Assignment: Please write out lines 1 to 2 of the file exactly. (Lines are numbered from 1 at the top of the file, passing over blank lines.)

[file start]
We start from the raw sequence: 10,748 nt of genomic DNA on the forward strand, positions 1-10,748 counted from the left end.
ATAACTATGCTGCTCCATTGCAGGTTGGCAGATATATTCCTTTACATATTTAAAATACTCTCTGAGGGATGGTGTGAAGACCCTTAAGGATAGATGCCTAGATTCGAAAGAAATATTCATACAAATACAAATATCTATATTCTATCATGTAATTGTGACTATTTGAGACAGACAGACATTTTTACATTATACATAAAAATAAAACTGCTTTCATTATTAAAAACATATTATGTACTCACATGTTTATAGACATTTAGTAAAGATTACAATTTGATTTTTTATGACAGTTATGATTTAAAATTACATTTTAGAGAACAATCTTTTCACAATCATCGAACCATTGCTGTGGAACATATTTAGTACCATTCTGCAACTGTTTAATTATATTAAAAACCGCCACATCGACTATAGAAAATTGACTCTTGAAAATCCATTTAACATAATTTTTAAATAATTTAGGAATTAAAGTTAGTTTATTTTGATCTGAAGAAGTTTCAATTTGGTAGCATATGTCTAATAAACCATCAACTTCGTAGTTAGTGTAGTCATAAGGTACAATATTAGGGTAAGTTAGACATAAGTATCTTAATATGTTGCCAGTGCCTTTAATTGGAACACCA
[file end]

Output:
We start from the raw sequence: 10,748 nt of genomic DNA on the forward strand, positions 1-10,748 counted from the left end.
ATAACTATGCTGCTCCATTGCAGGTTGGCAGATATATTCCTTTACATATTTAAAATACTCTCTGAGGGATGGTGTGAAGACCCTTAAGGATAGATGCCTAGATTCGAAAGAAATATTCATACAAATACAAATATCTATATTCTATCATGTAATTGTGACTATTTGAGACAGACAGACATTTTTACATTATACATAAAAATAAAACTGCTTTCATTATTAAAAACATATTATGTACTCACATGTTTATAGACATTTAGTAAAGATTACAATTTGATTTTTTATGACAGTTATGATTTAAAATTACATTTTAGAGAACAATCTTTTCACAATCATCGAACCATTGCTGTGGAACATATTTAGTACCATTCTGCAACTGTTTAATTATATTAAAAACCGCCACATCGACTATAGAAAATTGACTCTTGAAAATCCATTTAACATAATTTTTAAATAATTTAGGAATTAAAGTTAGTTTATTTTGATCTGAAGAAGTTTCAATTTGGTAGCATATGTCTAATAAACCATCAACTTCGTAGTTAGTGTAGTCATAAGGTACAATATTAGGGTAAGTTAGACATAAGTATCTTAATATGTTGCCAGTGCCTTTAATTGGAACACCA